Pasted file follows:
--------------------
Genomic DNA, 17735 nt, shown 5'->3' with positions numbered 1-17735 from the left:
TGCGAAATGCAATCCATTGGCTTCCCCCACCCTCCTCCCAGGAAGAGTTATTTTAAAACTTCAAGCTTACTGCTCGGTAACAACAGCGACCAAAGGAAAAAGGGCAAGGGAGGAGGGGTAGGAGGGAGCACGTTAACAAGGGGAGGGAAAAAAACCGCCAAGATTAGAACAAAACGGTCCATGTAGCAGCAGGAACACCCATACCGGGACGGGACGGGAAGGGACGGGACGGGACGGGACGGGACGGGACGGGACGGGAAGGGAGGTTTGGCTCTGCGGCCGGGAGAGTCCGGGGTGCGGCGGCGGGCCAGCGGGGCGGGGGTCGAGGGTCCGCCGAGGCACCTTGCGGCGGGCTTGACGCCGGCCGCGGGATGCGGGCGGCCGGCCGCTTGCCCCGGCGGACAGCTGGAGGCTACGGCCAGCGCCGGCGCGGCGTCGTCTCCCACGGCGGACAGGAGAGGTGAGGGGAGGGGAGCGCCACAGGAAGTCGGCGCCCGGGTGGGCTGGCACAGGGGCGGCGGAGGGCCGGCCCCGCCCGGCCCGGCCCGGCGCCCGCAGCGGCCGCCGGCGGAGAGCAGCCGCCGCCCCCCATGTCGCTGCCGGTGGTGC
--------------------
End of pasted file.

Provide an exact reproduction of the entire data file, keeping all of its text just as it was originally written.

Genomic DNA, 17735 nt, shown 5'->3' with positions numbered 1-17735 from the left:
TGCGAAATGCAATCCATTGGCTTCCCCCACCCTCCTCCCAGGAAGAGTTATTTTAAAACTTCAAGCTTACTGCTCGGTAACAACAGCGACCAAAGGAAAAAGGGCAAGGGAGGAGGGGTAGGAGGGAGCACGTTAACAAGGGGAGGGAAAAAAACCGCCAAGATTAGAACAAAACGGTCCATGTAGCAGCAGGAACACCCATACCGGGACGGGACGGGAAGGGACGGGACGGGACGGGACGGGACGGGACGGGACGGGAAGGGAGGTTTGGCTCTGCGGCCGGGAGAGTCCGGGGTGCGGCGGCGGGCCAGCGGGGCGGGGGTCGAGGGTCCGCCGAGGCACCTTGCGGCGGGCTTGACGCCGGCCGCGGGATGCGGGCGGCCGGCCGCTTGCCCCGGCGGACAGCTGGAGGCTACGGCCAGCGCCGGCGCGGCGTCGTCTCCCACGGCGGACAGGAGAGGTGAGGGGAGGGGAGCGCCACAGGAAGTCGGCGCCCGGGTGGGCTGGCACAGGGGCGGCGGAGGGCCGGCCCCGCCCGGCCCGGCCCGGCGCCCGCAGCGGCCGCCGGCGGAGAGCAGCCGCCGCCCCCCATGTCGCTGCCGGTGGTGC